Failure Detection Tool for Trustworthy models

Trustworthiness and reliability are imperative for realizing the practical use of deep neural networks (DNNs) in the modern healthcare system. With DNNs supporting health practitioners in diagnosis, prognosis, treatment planning of patients, it is essential to have safety mechanisms in place to detect and alert users of the failure and performance degradation of the deployed DNNs. A model deployed in live settings may fail when the input is out-of-distribution or noisy due to a change in settings/upgrade of the medical software. Another cause of failure can be adversarial attacks that tend to deceive the model into making incorrect decisions by modifying the input that may be imperceptible to the human eye. In live settings, there is no ground truth making it pertinent to have a solution for detecting incorrect decisions and suspending these to be reviewed by a health practitioner. A practical approach for enhancing reliability of DNNs in live settings is a plug-and-play solution that can seamlessly integrate with any deployed classification/segmentation model. In our proposed solution, there is no requirement for retraining in case of an already deployed model. The Failure Detection Tool is fine-tuned for the task at hand and works for classification and segmentation tasks. This tool can efficiently segregate the erroneous decisions made by the model and suspend these. Resultantly, only correct decisions are made to pass. The aim of this project is to improve the trustworthiness of DNNs and enhance user confidence in model predictions.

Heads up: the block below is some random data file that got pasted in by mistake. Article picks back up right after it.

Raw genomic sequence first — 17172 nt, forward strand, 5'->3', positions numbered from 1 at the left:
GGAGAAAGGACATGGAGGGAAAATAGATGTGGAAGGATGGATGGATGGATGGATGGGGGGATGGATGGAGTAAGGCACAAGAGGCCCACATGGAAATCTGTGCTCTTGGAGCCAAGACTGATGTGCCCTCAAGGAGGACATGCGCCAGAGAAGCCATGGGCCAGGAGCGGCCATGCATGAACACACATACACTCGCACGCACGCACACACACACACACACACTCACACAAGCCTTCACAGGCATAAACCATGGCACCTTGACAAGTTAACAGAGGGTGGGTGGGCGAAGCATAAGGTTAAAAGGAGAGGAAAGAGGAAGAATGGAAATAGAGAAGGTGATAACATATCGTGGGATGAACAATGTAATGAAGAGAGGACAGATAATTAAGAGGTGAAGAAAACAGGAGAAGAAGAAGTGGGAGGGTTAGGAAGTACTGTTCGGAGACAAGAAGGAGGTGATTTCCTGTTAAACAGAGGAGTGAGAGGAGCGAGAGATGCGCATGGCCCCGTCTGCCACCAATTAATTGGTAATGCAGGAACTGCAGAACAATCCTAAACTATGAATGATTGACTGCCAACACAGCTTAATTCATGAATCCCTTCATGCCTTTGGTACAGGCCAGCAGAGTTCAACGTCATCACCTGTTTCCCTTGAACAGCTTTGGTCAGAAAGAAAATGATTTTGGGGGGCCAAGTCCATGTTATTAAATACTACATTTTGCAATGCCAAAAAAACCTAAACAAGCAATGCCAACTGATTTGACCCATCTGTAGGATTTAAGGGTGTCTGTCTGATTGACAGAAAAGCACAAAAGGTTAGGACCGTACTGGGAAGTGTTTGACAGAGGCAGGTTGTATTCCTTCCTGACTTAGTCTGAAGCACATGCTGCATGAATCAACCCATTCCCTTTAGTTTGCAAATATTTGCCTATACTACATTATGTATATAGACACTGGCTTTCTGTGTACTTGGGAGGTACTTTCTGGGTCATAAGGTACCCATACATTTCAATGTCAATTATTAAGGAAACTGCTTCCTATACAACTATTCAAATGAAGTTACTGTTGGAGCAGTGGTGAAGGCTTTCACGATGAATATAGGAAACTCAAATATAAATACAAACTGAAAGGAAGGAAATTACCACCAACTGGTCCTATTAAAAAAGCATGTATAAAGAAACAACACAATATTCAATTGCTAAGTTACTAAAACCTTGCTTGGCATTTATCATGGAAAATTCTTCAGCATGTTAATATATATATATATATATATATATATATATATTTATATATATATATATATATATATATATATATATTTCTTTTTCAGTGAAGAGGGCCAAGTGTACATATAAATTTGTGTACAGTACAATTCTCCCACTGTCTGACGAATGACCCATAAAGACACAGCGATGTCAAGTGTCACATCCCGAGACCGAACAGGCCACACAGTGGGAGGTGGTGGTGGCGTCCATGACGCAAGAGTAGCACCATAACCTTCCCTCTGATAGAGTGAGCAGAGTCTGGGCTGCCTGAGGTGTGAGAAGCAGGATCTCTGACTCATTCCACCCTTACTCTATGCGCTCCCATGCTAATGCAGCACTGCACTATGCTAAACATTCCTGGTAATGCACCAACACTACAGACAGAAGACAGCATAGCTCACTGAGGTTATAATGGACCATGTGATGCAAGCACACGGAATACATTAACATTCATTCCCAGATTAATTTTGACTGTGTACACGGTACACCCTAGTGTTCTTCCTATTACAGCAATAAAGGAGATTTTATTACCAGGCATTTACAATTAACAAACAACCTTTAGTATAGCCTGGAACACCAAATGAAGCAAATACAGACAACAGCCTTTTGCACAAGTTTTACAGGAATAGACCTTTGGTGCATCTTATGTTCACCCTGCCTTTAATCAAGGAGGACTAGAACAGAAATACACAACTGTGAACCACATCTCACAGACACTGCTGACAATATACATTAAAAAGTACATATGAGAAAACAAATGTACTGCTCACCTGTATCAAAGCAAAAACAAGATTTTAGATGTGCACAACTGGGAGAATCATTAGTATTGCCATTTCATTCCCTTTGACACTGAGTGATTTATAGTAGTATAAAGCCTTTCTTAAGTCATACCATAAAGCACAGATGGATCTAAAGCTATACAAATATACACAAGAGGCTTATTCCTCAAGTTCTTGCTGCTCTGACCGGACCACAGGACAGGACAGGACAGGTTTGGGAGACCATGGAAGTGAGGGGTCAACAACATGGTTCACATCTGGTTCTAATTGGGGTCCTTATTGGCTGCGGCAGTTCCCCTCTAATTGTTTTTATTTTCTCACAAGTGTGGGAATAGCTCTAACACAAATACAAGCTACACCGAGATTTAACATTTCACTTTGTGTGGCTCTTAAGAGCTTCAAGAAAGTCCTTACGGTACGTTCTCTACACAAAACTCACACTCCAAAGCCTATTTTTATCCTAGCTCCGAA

Patient Monitoring with Extended Reality and Internet of Medical Things

Our Internet of Medical Things (IoMT) wearable device (Myoelectric Gesture Controller) is a sophisticated and advanced piece of technology that utilizes sEMG and IMU sensors to record data, provides haptic feedback, and uses MQTT protocol for secure wireless communication. The device can be worn on the body and records data from the sEMG (surface electromyography) and IMU (inertial measurement unit) sensors. The sEMG sensors detect the electrical activity generated by muscle contractions and can be used to measure muscle activity or muscle fatigue. The IMU sensors measure the device's orientation and movement in 3D space, providing information about the user's movements and posture. The data collected by the device can be analyzed in real-time and used to predict gestures for extended reality systems, such as AR or XR, and provided to medical domain experts for patient care and rehabilitation. This can be particularly useful for physical therapy and rehabilitation, where the device can be used to track progress and measure improvements in muscle activity and movement over time. The AR or XR can be included during the rehabilitation process by providing visual cues, feedback, and guidance in real-time, making the therapy more engaging and interactive.